Magic and Emergence – Treating teenagers with Rebecca Avern

Health is in the palm of your child’s hand

Since the coronavirus pandemic began, I have been contacted by parents who are anxious about the impact the situation will have on their child.  Many children will be off school for months, unable to see friends or partake in most of their usual activities.  There is no getting away from the fact that this time is throwing up enormous challenges, of many different types and to many differing degrees for almost everybody.  This is a difficult time, and it is going to continue to be difficult  

In the conversations I have had with parents, we have found it helpful to pare things back to basics.   What, of their old lives, can our children really not do without?  There may be short term, negative impacts from a few months off school, not seeing friends, no extra-curricular activities or normal leisure pursuits.  But how many of these effects will last beyond the short term?  Providing a few basics are in place, our children can get through this time unscathed and may even develop resilience and learn some other useful life skills along the way.  Perhaps a positive outcome of this challenging time is that we will be reminded of how little we really need to remain physically and emotionally healthy.  (It is, of course, also important to remember that there are sadly many children around the world who will not even be able to rely on the basics that are described below.) 

Over a thousand years ago the Chinese developed a system of medical massage for babies and young children called paediatric tui na.  As well as being extremely effective for the treatment of many common childhood problems, one of its advantages is that it is very practical.  It is possible to access the five key functional aspects of a child’s physiology on the hand, specifically on each of the fingers.  This means the massage can be done while a baby is breastfeeding or without needing to get an older child undressed.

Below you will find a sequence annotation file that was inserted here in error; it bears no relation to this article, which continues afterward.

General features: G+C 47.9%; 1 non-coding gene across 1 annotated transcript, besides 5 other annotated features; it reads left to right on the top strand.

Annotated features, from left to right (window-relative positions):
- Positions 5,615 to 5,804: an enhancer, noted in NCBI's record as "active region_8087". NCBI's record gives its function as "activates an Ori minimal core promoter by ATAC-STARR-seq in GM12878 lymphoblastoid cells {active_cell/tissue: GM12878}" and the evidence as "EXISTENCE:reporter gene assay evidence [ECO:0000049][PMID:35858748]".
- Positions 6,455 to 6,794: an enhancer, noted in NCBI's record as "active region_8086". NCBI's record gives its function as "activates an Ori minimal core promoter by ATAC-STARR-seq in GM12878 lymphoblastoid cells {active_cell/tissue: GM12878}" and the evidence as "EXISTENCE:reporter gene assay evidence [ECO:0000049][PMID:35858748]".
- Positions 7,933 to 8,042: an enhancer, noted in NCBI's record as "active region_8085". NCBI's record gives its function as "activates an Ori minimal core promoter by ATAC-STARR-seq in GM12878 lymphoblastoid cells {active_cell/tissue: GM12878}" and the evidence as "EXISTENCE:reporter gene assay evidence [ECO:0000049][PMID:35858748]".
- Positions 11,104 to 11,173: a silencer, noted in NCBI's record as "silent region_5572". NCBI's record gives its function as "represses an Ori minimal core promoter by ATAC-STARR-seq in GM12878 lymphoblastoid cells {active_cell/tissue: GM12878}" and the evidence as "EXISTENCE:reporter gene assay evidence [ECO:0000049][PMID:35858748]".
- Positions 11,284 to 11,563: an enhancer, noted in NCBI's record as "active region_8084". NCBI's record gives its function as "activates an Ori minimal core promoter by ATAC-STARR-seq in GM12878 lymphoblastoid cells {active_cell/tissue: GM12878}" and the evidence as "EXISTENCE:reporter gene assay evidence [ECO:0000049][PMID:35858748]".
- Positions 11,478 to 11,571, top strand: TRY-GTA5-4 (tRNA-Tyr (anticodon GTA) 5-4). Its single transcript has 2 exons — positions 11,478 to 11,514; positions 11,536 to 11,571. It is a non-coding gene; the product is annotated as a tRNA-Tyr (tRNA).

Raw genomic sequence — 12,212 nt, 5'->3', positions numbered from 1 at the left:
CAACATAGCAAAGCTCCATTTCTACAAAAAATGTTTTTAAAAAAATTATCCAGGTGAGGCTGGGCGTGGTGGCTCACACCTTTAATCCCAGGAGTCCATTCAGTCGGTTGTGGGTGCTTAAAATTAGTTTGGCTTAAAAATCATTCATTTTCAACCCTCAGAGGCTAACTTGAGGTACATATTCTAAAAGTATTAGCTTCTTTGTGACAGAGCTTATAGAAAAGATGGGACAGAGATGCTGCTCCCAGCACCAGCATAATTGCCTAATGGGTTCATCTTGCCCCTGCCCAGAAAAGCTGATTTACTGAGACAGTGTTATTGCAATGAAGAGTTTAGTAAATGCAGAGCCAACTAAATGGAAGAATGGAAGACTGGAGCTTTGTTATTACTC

Each finger relates to a different acupuncture channel and function.  Looking at these five functions and, crucially, what they need to remain healthy, shows us what the 5 pillars that support a baby or child’s growth and development are. 

Thumb – spleen meridian - nourishment

The thumb relates to the digestive system.  In order to maintain health, a baby or child needs adequate nourishment.  Although what constitutes adequate nourishment is something which could be discussed all day, it can be stripped back to:

  • Enough food or milk
  • Gaps between meals or feeds
  • A good variety of foods

Index finger – liver meridian - movement

The index finger relates to the flow of qi all around the bodywhich in Chinese medicine is governed by the liver.  This enables the emotions to flow freely and for digestion to be rhythmic and comfortable.  In order to maintain health in this area, a baby or child needs to be able to move.  For a baby this means first kicking their legs, then rolling, sitting up, crawling and finally toddling.  For a child, this means having several opportunities a day to be physically active.  If, due to lockdown restrictions, this needs to be done in the home rather than outside, it is still beneficial.